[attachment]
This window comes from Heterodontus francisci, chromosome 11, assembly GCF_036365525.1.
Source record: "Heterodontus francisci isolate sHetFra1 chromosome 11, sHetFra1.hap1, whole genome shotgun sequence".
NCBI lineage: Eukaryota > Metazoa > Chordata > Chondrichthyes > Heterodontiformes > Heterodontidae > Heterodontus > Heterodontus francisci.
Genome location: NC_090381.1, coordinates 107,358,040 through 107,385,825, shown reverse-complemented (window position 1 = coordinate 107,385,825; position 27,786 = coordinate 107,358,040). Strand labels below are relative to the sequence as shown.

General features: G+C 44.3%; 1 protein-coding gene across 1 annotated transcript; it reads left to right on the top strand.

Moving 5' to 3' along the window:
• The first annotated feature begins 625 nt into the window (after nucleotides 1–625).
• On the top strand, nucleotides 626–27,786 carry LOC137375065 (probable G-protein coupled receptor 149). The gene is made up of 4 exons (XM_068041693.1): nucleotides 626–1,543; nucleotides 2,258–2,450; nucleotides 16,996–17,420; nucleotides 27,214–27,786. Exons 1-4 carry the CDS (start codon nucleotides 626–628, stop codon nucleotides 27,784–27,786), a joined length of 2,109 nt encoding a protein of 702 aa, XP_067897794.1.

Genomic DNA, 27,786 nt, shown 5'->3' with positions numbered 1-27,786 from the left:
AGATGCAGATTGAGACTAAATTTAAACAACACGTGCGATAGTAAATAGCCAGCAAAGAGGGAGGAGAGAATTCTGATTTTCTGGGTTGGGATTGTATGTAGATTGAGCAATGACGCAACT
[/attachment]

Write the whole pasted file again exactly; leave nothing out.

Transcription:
This window comes from Heterodontus francisci, chromosome 11, assembly GCF_036365525.1.
Source record: "Heterodontus francisci isolate sHetFra1 chromosome 11, sHetFra1.hap1, whole genome shotgun sequence".
NCBI lineage: Eukaryota > Metazoa > Chordata > Chondrichthyes > Heterodontiformes > Heterodontidae > Heterodontus > Heterodontus francisci.
Genome location: NC_090381.1, coordinates 107,358,040 through 107,385,825, shown reverse-complemented (window position 1 = coordinate 107,385,825; position 27,786 = coordinate 107,358,040). Strand labels below are relative to the sequence as shown.

General features: G+C 44.3%; 1 protein-coding gene across 1 annotated transcript; it reads left to right on the top strand.

Moving 5' to 3' along the window:
• The first annotated feature begins 625 nt into the window (after nucleotides 1–625).
• On the top strand, nucleotides 626–27,786 carry LOC137375065 (probable G-protein coupled receptor 149). The gene is made up of 4 exons (XM_068041693.1): nucleotides 626–1,543; nucleotides 2,258–2,450; nucleotides 16,996–17,420; nucleotides 27,214–27,786. Exons 1-4 carry the CDS (start codon nucleotides 626–628, stop codon nucleotides 27,784–27,786), a joined length of 2,109 nt encoding a protein of 702 aa, XP_067897794.1.

Genomic DNA, 27,786 nt, shown 5'->3' with positions numbered 1-27,786 from the left:
AGATGCAGATTGAGACTAAATTTAAACAACACGTGCGATAGTAAATAGCCAGCAAAGAGGGAGGAGAGAATTCTGATTTTCTGGGTTGGGATTGTATGTAGATTGAGCAATGACGCAACT